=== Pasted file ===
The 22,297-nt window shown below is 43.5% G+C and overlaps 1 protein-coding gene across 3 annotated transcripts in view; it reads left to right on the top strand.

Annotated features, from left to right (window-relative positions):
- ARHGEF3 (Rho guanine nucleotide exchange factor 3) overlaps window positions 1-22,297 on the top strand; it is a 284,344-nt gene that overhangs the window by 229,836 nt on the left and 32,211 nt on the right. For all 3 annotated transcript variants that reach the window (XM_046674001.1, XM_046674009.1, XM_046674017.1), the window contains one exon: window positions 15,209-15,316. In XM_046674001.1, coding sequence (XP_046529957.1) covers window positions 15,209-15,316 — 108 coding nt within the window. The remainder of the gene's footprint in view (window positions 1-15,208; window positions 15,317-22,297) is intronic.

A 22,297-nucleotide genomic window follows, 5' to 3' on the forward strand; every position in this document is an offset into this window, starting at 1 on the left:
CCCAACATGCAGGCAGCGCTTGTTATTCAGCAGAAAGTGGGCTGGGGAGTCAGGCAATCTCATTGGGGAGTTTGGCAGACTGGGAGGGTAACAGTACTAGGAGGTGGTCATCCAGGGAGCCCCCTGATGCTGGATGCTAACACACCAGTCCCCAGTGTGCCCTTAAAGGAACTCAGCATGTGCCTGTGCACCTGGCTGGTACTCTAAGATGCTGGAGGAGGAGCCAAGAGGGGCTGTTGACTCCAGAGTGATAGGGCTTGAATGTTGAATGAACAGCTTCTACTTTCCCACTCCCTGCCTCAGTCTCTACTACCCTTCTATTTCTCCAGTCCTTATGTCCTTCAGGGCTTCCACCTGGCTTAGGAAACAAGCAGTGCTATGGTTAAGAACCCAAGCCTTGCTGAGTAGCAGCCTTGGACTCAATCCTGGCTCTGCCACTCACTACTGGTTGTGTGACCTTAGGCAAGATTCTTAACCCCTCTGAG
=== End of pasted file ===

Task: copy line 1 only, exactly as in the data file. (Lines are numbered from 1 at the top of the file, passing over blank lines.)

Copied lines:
The 22,297-nt window shown below is 43.5% G+C and overlaps 1 protein-coding gene across 3 annotated transcripts in view; it reads left to right on the top strand.